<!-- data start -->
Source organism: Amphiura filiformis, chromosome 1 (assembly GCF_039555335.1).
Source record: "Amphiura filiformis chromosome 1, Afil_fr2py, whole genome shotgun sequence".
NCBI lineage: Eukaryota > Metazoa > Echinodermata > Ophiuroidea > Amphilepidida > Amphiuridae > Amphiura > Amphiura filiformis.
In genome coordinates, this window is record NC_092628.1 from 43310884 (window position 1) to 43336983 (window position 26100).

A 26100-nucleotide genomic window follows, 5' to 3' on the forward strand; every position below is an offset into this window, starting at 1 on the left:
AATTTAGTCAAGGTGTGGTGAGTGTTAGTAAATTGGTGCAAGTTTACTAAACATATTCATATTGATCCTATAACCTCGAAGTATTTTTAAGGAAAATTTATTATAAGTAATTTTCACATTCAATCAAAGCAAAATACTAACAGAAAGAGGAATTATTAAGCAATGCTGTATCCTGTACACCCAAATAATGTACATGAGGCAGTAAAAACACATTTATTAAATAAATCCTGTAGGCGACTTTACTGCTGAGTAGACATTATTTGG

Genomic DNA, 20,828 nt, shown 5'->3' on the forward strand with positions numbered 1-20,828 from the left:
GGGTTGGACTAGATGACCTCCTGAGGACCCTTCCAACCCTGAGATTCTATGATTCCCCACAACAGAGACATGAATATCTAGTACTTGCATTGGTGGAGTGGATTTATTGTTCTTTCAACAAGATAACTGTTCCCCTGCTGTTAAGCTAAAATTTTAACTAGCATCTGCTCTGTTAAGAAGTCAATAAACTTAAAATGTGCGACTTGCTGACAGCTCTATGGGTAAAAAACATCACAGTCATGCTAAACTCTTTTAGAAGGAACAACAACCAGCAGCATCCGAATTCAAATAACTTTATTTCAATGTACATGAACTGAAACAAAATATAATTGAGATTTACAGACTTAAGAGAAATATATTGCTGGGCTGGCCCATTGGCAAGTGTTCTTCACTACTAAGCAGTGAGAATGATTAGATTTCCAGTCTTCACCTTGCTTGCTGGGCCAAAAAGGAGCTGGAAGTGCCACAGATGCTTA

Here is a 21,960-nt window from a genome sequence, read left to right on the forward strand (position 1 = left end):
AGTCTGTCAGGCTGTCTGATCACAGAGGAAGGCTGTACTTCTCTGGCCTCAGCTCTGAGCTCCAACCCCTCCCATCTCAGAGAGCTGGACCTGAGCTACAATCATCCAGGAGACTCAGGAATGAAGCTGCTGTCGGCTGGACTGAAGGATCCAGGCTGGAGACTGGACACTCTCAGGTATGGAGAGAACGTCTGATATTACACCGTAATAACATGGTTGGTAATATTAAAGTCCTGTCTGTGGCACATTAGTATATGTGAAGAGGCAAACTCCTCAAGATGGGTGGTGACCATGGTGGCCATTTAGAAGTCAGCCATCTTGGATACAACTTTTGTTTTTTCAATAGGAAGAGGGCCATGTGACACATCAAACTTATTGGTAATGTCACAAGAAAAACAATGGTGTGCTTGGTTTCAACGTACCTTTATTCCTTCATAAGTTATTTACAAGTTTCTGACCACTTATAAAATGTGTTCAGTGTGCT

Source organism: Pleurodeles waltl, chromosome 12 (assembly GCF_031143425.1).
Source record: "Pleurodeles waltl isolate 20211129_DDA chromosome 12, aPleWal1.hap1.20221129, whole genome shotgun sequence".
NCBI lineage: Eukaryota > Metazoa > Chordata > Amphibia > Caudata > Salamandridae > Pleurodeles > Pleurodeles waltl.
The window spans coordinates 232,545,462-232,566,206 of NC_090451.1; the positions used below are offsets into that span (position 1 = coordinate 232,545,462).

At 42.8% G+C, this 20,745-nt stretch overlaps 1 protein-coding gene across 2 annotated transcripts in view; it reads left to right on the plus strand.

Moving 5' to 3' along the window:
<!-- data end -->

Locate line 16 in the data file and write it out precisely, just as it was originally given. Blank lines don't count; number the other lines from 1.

Moving 5' to 3' along the window: